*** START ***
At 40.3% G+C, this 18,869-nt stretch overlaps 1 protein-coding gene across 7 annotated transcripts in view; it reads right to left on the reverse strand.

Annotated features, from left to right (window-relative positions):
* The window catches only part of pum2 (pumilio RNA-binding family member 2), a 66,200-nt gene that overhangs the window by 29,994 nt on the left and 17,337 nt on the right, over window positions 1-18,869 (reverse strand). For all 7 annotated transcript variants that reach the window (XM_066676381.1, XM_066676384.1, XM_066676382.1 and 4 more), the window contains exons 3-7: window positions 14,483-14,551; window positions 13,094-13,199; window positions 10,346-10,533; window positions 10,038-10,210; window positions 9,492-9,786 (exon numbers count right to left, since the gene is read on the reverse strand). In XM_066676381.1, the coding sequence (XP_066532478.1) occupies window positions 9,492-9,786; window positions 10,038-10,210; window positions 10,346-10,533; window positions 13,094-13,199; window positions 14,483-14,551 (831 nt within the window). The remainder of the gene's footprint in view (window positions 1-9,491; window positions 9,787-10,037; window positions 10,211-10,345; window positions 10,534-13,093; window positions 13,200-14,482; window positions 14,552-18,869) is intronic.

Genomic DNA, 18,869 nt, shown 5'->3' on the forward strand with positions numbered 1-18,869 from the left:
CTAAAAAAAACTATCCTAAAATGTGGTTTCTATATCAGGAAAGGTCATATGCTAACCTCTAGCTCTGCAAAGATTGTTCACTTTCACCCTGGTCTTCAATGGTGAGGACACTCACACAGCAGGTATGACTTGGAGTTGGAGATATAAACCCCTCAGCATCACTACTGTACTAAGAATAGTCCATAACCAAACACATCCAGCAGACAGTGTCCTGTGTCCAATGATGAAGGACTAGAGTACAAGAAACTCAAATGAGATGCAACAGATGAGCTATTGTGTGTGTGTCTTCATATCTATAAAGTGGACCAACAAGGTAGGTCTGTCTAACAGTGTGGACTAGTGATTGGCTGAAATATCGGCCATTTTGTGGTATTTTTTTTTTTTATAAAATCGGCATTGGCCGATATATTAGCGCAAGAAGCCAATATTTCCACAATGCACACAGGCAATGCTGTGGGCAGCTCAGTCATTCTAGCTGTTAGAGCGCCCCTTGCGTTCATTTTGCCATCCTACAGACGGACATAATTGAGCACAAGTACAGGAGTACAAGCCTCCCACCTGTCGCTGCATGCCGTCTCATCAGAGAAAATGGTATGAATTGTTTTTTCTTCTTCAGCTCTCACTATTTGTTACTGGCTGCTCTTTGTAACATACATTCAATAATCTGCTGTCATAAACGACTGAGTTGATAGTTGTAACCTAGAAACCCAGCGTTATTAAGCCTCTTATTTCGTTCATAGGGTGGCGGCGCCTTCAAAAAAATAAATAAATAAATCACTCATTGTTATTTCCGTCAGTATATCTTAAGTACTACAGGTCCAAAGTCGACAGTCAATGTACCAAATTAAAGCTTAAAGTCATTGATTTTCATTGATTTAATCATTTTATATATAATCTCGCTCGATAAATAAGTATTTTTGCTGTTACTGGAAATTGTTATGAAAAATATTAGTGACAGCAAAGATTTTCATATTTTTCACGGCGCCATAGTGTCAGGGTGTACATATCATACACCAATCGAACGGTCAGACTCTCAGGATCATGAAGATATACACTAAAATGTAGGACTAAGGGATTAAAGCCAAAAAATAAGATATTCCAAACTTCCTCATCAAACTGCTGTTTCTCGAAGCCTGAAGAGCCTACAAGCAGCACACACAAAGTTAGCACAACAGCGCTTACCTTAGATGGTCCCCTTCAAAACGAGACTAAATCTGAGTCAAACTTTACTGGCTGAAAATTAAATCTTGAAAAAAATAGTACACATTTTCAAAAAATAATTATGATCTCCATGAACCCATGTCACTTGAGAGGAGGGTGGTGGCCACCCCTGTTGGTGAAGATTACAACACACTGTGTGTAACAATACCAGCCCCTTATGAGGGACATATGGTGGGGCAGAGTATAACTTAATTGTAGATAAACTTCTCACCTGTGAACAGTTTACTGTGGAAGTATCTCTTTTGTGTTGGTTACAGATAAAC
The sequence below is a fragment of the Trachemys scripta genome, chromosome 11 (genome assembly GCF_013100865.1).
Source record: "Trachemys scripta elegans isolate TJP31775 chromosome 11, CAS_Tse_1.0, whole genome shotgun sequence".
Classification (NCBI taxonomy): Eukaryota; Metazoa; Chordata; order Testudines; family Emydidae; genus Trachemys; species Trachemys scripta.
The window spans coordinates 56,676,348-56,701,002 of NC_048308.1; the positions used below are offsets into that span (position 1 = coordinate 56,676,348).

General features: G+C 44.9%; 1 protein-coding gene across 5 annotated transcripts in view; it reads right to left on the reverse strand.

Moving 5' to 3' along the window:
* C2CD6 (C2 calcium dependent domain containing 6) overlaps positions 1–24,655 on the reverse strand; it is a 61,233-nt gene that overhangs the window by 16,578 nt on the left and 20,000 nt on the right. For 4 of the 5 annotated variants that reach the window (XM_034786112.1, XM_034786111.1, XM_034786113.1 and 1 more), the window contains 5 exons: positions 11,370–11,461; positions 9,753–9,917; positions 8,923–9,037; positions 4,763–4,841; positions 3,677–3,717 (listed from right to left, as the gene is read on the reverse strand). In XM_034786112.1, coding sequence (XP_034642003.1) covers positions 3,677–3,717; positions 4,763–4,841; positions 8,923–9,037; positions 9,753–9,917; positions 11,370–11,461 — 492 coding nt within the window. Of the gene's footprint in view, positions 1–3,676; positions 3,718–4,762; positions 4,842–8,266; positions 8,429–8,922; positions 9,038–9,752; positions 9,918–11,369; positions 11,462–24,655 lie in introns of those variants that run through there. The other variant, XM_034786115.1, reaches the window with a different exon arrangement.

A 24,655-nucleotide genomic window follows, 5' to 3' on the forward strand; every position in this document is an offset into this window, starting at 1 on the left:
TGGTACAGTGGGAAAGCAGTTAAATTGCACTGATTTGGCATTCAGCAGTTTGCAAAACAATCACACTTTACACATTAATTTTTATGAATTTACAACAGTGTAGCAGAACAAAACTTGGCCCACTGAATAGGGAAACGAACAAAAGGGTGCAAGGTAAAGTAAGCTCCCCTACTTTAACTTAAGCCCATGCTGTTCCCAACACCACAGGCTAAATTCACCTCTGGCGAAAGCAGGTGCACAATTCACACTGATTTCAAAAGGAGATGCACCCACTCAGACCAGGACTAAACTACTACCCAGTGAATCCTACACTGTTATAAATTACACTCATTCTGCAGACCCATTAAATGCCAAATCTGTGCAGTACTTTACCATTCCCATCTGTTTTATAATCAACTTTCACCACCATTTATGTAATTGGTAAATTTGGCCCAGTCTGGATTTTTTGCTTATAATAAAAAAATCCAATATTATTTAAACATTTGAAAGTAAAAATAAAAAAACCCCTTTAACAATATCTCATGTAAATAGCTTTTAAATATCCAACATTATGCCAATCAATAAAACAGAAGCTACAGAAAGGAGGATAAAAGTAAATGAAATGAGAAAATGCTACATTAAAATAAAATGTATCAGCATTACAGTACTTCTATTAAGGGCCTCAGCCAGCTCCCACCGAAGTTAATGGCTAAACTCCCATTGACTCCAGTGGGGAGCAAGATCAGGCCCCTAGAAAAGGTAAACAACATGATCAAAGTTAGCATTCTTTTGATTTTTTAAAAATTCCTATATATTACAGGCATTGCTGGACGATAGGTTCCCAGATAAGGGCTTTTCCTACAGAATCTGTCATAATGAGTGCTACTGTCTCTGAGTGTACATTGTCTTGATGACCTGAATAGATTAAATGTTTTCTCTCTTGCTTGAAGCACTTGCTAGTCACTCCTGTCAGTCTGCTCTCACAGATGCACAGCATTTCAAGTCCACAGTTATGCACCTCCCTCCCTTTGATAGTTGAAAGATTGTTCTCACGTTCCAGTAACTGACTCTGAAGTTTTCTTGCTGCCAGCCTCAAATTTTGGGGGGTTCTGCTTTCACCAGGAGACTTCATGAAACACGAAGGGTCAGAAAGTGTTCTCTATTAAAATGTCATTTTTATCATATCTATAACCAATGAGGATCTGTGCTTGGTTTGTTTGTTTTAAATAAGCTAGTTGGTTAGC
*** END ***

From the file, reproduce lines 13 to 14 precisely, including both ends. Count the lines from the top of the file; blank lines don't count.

A 24,655-nucleotide genomic window follows, 5' to 3' on the forward strand; every position in this document is an offset into this window, starting at 1 on the left:
TGGTACAGTGGGAAAGCAGTTAAATTGCACTGATTTGGCATTCAGCAGTTTGCAAAACAATCACACTTTACACATTAATTTTTATGAATTTACAACAGTGTAGCAGAACAAAACTTGGCCCACTGAATAGGGAAACGAACAAAAGGGTGCAAGGTAAAGTAAGCTCCCCTACTTTAACTTAAGCCCATGCTGTTCCCAACACCACAGGCTAAATTCACCTCTGGCGAAAGCAGGTGCACAATTCACACTGATTTCAAAAGGAGATGCACCCACTCAGACCAGGACTAAACTACTACCCAGTGAATCCTACACTGTTATAAATTACACTCATTCTGCAGACCCATTAAATGCCAAATCTGTGCAGTACTTTACCATTCCCATCTGTTTTATAATCAACTTTCACCACCATTTATGTAATTGGTAAATTTGGCCCAGTCTGGATTTTTTGCTTATAATAAAAAAATCCAATATTATTTAAACATTTGAAAGTAAAAATAAAAAAACCCCTTTAACAATATCTCATGTAAATAGCTTTTAAATATCCAACATTATGCCAATCAATAAAACAGAAGCTACAGAAAGGAGGATAAAAGTAAATGAAATGAGAAAATGCTACATTAAAATAAAATGTATCAGCATTACAGTACTTCTATTAAGGGCCTCAGCCAGCTCCCACCGAAGTTAATGGCTAAACTCCCATTGACTCCAGTGGGGAGCAAGATCAGGCCCCTAGAAAAGGTAAACAACATGATCAAAGTTAGCATTCTTTTGATTTTTTAAAAATTCCTATATATTACAGGCATTGCTGGACGATAGGTTCCCAGATAAGGGCTTTTCCTACAGAATCTGTCATAATGAGTGCTACTGTCTCTGAGTGTACATTGTCTTGATGACCTGAATAGATTAAATGTTTTCTCTCTTGCTTGAAGCACTTGCTAGTCACTCCTGTCAGTCTGCTCTCACAGATGCACAGCATTTCAAGTCCACAGTTATGCACCTCCCTCCCTTTGATAGTTGAAAGATTGTTCTCACGTTCCAGTAACTGACTCTGAAGTTTTCTTGCTGCCAGCCTCAAATTTTGGGGGGTTCTGCTTTCACCAGGAGACTTCATGAAACACGAAGGGTCAGAAAGTGTTCTCTATTAAAATGTCATTTTTATCATATCTATAACCAATGAGGATCTGTGCTTGGTTTGTTTGTTTTAAATAAGCTAGTTGGTTAGC